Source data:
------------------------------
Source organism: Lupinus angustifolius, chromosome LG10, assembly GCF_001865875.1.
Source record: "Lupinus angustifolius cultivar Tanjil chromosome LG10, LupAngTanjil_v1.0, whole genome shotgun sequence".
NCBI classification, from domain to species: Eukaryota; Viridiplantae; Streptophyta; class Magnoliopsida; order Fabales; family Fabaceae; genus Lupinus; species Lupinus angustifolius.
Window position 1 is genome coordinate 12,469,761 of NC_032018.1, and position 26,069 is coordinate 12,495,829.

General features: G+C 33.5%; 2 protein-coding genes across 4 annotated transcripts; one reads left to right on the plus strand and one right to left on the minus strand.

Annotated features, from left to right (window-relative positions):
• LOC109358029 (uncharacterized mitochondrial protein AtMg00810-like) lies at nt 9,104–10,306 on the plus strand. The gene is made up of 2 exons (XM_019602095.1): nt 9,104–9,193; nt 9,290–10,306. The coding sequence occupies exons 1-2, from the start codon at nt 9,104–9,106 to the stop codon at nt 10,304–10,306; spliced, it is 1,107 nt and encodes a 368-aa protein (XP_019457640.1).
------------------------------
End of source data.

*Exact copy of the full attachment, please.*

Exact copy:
Source organism: Lupinus angustifolius, chromosome LG10, assembly GCF_001865875.1.
Source record: "Lupinus angustifolius cultivar Tanjil chromosome LG10, LupAngTanjil_v1.0, whole genome shotgun sequence".
NCBI classification, from domain to species: Eukaryota; Viridiplantae; Streptophyta; class Magnoliopsida; order Fabales; family Fabaceae; genus Lupinus; species Lupinus angustifolius.
Window position 1 is genome coordinate 12,469,761 of NC_032018.1, and position 26,069 is coordinate 12,495,829.

General features: G+C 33.5%; 2 protein-coding genes across 4 annotated transcripts; one reads left to right on the plus strand and one right to left on the minus strand.

Annotated features, from left to right (window-relative positions):
• LOC109358029 (uncharacterized mitochondrial protein AtMg00810-like) lies at nt 9,104–10,306 on the plus strand. The gene is made up of 2 exons (XM_019602095.1): nt 9,104–9,193; nt 9,290–10,306. The coding sequence occupies exons 1-2, from the start codon at nt 9,104–9,106 to the stop codon at nt 10,304–10,306; spliced, it is 1,107 nt and encodes a 368-aa protein (XP_019457640.1).